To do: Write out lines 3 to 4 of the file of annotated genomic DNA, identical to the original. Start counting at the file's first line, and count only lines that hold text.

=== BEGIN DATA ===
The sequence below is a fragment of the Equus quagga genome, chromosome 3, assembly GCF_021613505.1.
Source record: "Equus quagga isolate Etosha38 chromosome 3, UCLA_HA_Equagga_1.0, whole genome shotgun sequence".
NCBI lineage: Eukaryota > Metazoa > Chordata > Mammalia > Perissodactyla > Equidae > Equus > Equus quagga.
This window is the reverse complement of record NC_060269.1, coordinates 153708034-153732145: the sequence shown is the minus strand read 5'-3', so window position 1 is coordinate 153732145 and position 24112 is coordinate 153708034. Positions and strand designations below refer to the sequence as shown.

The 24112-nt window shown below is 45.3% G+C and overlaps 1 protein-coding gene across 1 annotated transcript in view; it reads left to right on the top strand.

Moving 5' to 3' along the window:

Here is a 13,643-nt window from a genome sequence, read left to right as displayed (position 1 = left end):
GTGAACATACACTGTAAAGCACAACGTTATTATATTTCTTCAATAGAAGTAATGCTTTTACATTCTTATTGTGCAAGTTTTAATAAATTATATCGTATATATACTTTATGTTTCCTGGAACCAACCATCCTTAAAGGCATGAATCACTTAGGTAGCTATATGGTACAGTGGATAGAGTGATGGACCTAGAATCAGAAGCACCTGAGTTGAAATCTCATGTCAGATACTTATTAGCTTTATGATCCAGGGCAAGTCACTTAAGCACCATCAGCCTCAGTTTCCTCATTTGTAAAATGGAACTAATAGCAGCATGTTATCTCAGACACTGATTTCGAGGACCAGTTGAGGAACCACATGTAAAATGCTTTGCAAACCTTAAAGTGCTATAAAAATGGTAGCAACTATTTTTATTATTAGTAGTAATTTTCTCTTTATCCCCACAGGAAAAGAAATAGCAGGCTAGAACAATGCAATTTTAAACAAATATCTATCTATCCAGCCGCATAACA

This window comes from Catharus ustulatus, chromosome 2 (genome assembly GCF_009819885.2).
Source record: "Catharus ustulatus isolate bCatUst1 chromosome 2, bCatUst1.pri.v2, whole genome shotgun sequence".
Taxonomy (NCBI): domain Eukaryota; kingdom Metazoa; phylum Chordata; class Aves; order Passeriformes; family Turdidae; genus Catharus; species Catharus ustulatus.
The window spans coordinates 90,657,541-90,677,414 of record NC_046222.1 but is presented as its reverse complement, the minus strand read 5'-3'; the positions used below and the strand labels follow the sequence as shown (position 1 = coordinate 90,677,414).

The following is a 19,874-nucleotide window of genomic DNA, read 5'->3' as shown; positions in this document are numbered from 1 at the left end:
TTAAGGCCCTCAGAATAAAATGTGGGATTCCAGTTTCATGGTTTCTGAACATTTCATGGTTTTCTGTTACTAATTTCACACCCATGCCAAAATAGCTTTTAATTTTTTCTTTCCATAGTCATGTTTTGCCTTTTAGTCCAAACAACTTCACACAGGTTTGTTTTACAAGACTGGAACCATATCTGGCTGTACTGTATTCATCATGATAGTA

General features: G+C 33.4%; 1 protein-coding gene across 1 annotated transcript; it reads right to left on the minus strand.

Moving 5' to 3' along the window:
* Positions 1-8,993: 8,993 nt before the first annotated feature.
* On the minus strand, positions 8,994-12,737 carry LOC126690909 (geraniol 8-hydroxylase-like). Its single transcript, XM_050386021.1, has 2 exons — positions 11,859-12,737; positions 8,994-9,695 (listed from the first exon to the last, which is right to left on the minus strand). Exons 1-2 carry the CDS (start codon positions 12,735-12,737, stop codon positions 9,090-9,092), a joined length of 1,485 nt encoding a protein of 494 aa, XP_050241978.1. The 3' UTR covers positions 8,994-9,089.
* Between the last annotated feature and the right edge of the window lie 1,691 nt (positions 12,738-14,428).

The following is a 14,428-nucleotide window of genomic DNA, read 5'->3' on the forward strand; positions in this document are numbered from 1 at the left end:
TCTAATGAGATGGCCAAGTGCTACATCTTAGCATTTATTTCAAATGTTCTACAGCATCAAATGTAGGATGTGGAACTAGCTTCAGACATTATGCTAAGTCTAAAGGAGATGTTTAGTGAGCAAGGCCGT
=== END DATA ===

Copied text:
NCBI lineage: Eukaryota > Metazoa > Chordata > Mammalia > Perissodactyla > Equidae > Equus > Equus quagga.
This window is the reverse complement of record NC_060269.1, coordinates 153708034-153732145: the sequence shown is the minus strand read 5'-3', so window position 1 is coordinate 153732145 and position 24112 is coordinate 153708034. Positions and strand designations below refer to the sequence as shown.